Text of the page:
I love to tidy and organize! I just cannot focus if my environment is topsy-turvy. I strive for next-to-bare table top surfaces, bare floors and not a single dirty dish in the sink! But that’s just me 😉
Now meet Marie Kondo, she runs an acclaimed consulting business in Tokyo that helps clients transform their cluttered homes into spaces of serenity and inspiration. She’s the author of this marvelous book, “The Life-Changing Magic of Tidying Up: the Japanese art of decluttering and organizing”.
Marie had me at “Your real life begins after putting your house in order” 🙂
I thought all the while that I already had the art of tidying down to a tee, I do watch “Clean House” every chance I get. But this book showed me even more and better tidying success secrets that were real eye-openers. Here are just three solid lessons I learned:
Tidying must start with discarding –
When tidying, Marie recommends putting everything in one place, preferably out on the floor. And then to go through every single item asking yourself if it sparks joy. If it doesn’t, away it must go. To support that point, the book teaches us to dispose of anything that does not fall into one of three categories: currently in use, needed for a limited period of time, or must be kept indefinitely.
Most of us do not discard. We’re sentimental so we just store things to oblivion. Marie says “putting things away only creates the illusion that the clutter problem has been solved”.
Store your things to make your life shine –
“The secret to maintaining an uncluttered room is to pursue ultimate simplicity in storage so that you can tell at a glance how much you have”.
Have you ever found out after a thorough tidying session that you have more than what you need of a particular object? That happens to me a lot. And that’s because not only do we sometimes keep the same type of item in different parts of the house, we also tend to forget they are there (or how many we already have) when we don’t see them.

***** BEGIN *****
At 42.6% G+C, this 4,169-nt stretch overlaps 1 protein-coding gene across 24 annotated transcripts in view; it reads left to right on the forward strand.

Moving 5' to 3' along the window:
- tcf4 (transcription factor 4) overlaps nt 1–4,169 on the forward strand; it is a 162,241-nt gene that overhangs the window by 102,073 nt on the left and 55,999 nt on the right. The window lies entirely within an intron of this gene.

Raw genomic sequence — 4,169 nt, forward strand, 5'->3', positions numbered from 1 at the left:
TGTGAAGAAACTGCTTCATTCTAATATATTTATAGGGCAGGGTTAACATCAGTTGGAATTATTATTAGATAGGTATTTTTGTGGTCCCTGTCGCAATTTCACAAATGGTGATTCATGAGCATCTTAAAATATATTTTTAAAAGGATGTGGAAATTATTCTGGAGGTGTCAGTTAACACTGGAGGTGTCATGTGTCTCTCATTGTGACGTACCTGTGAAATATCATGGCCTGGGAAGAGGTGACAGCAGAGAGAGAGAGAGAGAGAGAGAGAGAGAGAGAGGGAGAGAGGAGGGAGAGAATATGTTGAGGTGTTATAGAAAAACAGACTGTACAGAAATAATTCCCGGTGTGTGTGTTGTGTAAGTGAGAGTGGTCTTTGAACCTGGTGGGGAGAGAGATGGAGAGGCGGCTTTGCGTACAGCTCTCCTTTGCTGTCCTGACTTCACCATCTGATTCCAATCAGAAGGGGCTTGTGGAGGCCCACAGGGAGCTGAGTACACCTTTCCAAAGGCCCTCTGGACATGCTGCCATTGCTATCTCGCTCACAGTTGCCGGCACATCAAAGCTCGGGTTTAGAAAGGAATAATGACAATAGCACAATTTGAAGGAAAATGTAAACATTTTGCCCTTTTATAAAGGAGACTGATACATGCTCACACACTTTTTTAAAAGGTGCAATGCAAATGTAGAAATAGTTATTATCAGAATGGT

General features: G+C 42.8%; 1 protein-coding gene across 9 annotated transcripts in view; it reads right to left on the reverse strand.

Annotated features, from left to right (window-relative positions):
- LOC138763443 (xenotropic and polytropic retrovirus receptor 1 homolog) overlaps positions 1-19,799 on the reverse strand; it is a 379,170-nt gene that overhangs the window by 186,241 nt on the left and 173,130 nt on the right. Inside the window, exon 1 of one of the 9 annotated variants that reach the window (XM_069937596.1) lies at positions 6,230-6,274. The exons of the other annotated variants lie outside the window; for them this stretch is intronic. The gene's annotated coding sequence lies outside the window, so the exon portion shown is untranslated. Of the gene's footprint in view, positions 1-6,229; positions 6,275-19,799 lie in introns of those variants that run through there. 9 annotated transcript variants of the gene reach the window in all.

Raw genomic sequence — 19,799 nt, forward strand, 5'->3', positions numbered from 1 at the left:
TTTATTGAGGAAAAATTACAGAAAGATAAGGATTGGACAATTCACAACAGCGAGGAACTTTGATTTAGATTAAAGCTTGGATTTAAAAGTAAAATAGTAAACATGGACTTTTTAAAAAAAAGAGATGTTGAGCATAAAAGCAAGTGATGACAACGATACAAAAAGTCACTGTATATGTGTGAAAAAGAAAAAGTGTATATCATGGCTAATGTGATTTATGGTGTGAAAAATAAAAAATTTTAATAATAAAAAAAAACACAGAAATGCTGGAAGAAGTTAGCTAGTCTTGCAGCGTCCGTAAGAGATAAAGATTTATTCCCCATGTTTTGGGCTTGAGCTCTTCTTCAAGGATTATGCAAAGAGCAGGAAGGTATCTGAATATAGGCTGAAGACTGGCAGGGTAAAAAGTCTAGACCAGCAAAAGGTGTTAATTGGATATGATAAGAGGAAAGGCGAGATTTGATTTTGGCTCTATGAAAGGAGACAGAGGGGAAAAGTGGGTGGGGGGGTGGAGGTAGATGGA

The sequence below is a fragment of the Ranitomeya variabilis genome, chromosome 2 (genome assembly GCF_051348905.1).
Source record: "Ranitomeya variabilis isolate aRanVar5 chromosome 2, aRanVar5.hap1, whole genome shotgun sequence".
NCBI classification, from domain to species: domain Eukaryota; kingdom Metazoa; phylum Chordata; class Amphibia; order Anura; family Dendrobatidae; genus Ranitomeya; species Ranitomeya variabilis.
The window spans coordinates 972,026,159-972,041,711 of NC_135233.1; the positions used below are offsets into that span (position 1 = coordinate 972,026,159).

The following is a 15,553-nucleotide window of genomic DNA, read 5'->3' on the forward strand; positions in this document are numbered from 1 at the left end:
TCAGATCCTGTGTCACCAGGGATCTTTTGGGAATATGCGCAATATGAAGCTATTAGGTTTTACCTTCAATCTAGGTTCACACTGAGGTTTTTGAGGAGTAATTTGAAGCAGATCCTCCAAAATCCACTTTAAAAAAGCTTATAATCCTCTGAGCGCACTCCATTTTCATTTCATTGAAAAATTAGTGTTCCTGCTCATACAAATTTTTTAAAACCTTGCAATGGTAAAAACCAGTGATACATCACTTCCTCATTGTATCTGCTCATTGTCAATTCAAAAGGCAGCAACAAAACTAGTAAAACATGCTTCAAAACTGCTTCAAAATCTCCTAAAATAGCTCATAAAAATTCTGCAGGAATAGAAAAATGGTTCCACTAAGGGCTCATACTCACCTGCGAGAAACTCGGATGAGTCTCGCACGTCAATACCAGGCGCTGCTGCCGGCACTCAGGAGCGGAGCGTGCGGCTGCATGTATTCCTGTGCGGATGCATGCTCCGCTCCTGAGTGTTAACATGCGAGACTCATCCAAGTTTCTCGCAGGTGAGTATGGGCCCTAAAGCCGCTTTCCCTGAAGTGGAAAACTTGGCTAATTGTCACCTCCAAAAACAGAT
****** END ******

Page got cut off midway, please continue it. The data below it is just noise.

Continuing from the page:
Since reading this book, I’ve invested in a few simple plastic containers that allow me to see what’s inside. But aside from that, and as this book will tell you, all you really need are shelves or drawers and some empty shoeboxes.
Your living space affects your body –
“It’s a very strange phenomenon, but when we reduce what we own and essentially ‘detox’ our house, it has a detox effect on our bodies as well”.
When we’ve paired down everything in our house to only those that are truly essential and which spark joy in us, what a relaxing haven we create for ourselves and our loved ones. Instead of shelves of ‘invisible’ books gathering dust, each one that passed the ‘joy-test’ is a real keepsake that inspires instead of clutters.
I couldn’t sit still as I was reading this book, it was so motivating that I’d sporadically get up in between pages and clean out a closet or room right then and there. I discarded so much in the process, even items I hung on to for sentimental reasons but which really were just sitting there occupying space. And Marie is right, I don’t miss them!
That said, this review really doesn’t give the book enough justice. You just have to read it yourself to appreciate it fully. I guarantee it will leave you with dozens of simple, straightforward, yet brilliant tips on tidying and organizing.
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And now for my book related poll: Which type are you – dog ears or bookmarks? 🙂 And feel free to share your reasons in the comments section!
~ O ~
Book Review Day is a monthly blogging event hosted by the beautiful Nivedita at Weird and Wonderful.
Have you read something amazing this month? 🙂